Ecologists predict that the incidence of malaria will increase if global warming continues or if the use of pesticide...

Nic-Teodosescu on July 24, 2020

answer makes no sense (practically speaking)

I can understand the logic behind C and why it is correct. As an Econ major however, this answer bothers me because in practice it is not true (particularly regarding the statement "But if there is a decline in the demand for consumer goods, that will lead to higher interest rates"). In my studies, I have learned that a decrease in demand for consumer goods will lead to lowering of interest rates, in order to stimulate spending within an economy. This is at odds with the answer which argues the opposite; that a decrease will lead to higher rates. I initially skipped answer C because to me it didn't make sense. Then I chose it, realizing that purely from a logical standpoint it makes sense. Am I reading too much in to this? Will LSAT give questions that in practice will not make sense, even though logically correct?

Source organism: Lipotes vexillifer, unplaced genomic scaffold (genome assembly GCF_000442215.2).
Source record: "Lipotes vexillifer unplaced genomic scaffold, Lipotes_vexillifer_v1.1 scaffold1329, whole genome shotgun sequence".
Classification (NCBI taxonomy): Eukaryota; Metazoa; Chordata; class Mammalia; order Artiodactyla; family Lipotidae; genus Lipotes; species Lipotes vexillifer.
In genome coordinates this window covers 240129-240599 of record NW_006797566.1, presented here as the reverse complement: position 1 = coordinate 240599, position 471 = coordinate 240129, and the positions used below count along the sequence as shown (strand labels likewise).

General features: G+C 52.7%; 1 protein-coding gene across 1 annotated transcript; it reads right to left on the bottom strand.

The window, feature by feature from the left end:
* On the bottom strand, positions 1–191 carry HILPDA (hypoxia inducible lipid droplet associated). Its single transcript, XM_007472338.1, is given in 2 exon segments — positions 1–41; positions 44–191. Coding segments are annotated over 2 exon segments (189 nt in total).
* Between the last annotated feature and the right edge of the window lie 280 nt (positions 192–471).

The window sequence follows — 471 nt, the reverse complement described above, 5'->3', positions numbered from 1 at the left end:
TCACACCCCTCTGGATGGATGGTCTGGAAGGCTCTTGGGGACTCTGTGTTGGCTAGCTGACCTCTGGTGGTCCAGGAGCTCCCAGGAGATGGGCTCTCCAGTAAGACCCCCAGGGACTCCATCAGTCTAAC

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shunhe on July 24, 2020

Hi @Nic-Teodosescu, remember that you're not supposed to bring in "outside knowledge" outside of common sense when you do the LSAT. So if you've learned something that contradicts the logic in an LSAT passage, go with the logic in the passage. Knowing that a decline in demand for consumer goods doens't lead to higher interest rates definitely isn't "common sense," so don't import that into the test! Hope this helps.